Back to Superman Returns and the big, giant gaping plot hole inconsistency that has nothing to do with any real physics but is entirely accepted as fact in the Superman legend. Kyptonite is lethal to Superman. It is so lethal that just a small rock of it will render Superman unable to even stand (as per the previous movies and I've even seen him collapse in the TV series Smallville).

This movie wants us to believe that within the proximity of an island of kryptonite (that's an ISLAND not a small rock) Superman can:
  • Save Lois, Richard and their son (well Superman's son apparently) from a submerged boat that he single handly lifts from out of the water.

  • Lift a Sea Plane so it can take off.

  • Lift an ISLAND (did I mention it was an ISLAND) of Kryptonite and fly it into space whilst having a shard of Kryptonite still embeded in his side.
Those three points alone blew it for me. All through the scenes with the ISLAND OF KRYPTONITE (it's an ISLAND for god sake - Luthor encased the crystal in Kyptonite because he wanted to make an ISLAND of Kryptonite so Superman would be rendered powerless) my head was screaming IT'S AND ISLAND OF KRYPTONITE!!!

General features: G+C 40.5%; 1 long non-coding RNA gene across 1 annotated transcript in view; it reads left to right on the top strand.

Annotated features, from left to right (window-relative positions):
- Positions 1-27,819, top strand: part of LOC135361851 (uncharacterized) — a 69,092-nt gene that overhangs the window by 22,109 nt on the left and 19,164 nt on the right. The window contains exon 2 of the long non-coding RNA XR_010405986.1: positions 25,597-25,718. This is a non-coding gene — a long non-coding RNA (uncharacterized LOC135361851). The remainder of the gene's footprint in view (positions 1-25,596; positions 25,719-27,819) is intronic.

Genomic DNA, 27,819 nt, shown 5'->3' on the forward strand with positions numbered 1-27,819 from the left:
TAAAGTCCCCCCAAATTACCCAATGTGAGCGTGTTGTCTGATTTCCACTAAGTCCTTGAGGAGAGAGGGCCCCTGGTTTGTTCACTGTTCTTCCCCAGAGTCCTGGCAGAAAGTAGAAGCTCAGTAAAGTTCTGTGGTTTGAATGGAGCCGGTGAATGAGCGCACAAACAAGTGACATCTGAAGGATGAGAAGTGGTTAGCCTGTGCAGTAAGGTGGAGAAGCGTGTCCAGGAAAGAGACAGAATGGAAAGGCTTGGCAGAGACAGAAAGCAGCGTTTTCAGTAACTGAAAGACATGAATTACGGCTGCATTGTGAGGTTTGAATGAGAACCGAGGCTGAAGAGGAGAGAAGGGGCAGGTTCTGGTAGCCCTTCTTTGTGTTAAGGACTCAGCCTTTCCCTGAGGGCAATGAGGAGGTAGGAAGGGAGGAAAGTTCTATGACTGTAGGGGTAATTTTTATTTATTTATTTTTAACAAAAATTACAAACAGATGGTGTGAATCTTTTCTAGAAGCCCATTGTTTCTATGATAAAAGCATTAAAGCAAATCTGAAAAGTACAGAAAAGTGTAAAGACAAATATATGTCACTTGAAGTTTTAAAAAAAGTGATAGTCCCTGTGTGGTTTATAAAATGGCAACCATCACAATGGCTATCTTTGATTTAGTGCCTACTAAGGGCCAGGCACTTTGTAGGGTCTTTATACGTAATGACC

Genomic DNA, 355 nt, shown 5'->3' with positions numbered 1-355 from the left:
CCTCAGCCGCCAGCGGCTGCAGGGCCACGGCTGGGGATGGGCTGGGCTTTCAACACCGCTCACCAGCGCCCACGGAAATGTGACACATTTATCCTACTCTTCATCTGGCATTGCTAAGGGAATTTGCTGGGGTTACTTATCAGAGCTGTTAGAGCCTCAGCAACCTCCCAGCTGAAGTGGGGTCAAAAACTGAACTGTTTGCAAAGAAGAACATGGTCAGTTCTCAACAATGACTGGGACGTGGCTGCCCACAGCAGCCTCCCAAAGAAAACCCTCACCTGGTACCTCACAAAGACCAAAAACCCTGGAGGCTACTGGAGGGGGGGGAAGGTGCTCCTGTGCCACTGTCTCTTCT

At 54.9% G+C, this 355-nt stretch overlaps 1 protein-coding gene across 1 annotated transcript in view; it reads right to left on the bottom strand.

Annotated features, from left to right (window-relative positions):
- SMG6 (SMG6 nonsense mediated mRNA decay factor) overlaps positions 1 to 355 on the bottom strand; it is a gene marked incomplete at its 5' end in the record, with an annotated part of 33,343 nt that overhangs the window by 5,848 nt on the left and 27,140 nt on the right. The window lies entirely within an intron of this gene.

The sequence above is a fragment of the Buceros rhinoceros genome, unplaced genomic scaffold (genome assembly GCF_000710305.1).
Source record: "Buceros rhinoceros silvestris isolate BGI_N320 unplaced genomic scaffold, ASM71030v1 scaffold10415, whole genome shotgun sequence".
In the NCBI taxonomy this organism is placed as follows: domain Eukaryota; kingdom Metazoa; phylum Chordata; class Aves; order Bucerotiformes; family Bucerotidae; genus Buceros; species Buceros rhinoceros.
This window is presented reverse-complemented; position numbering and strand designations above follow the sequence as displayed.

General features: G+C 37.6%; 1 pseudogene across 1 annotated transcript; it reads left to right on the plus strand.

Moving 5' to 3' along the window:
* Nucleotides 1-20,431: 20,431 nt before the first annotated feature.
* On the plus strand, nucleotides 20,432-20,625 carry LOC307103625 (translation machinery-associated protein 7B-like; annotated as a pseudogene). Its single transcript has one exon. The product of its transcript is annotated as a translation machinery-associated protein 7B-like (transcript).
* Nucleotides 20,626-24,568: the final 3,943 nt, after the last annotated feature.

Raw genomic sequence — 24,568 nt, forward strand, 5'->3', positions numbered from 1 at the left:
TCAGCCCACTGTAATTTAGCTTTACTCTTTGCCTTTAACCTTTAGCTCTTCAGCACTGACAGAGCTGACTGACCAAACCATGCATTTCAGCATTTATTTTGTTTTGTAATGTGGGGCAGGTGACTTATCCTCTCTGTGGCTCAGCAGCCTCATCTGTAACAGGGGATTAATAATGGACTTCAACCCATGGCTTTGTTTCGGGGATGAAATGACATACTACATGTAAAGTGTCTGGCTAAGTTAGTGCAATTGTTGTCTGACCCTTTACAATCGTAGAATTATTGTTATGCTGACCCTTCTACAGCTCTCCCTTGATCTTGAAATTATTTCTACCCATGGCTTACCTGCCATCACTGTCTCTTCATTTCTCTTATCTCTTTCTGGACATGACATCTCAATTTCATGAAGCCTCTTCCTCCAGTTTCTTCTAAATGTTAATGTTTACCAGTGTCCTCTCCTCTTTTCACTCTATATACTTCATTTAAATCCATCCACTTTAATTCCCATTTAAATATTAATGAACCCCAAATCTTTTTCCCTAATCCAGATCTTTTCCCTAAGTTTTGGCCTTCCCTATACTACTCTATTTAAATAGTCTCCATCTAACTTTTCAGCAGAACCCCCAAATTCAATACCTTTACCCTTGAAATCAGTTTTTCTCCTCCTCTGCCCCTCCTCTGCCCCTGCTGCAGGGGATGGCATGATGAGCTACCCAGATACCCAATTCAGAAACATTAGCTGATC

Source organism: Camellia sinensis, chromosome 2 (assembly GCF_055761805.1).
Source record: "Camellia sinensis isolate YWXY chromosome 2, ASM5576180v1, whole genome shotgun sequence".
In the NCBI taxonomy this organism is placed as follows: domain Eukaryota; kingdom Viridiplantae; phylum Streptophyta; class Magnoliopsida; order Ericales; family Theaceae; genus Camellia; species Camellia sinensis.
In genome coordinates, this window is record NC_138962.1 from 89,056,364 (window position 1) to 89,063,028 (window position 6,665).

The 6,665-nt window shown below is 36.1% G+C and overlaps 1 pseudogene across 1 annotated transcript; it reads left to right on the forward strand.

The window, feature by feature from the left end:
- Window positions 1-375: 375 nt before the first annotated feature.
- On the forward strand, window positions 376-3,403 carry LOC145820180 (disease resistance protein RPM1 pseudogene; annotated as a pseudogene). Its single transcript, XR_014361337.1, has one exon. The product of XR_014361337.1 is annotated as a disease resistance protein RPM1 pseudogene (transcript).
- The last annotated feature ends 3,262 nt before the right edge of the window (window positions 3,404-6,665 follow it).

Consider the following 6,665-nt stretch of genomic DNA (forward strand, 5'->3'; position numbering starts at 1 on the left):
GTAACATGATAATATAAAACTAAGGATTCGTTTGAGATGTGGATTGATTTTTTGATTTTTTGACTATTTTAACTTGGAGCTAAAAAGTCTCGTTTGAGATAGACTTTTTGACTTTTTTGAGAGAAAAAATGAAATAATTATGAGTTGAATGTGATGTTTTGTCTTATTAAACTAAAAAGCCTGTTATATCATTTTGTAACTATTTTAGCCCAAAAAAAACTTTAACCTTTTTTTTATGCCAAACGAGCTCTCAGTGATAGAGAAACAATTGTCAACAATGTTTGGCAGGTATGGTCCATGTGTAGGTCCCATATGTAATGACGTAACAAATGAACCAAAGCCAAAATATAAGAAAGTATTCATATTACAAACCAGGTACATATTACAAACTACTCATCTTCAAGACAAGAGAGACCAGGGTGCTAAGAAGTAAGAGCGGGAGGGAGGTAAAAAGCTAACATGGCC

The trouble with Superman is there is a fine line between what we believe Superman can do and keeping it within our suspension of disbelief. It is for this reason that I've never been able to fully embrace Superman as the pinnacle of what a superhero is.

Batman has always been my favorite because Batman has boundaries. Limits to what he can do that we all understand because Batman is human. Even the latest Spiderman movies never go beyond what you believe the character is capable of even though we don't really understand the physics of Spider powers.

Some day I hope they'll get someone who knows the Superman legend like Christopher Nolan knows the Batman legend. Someone who can keep Superman believable for the entire length of the film. Someone who can make Superman... well... Super.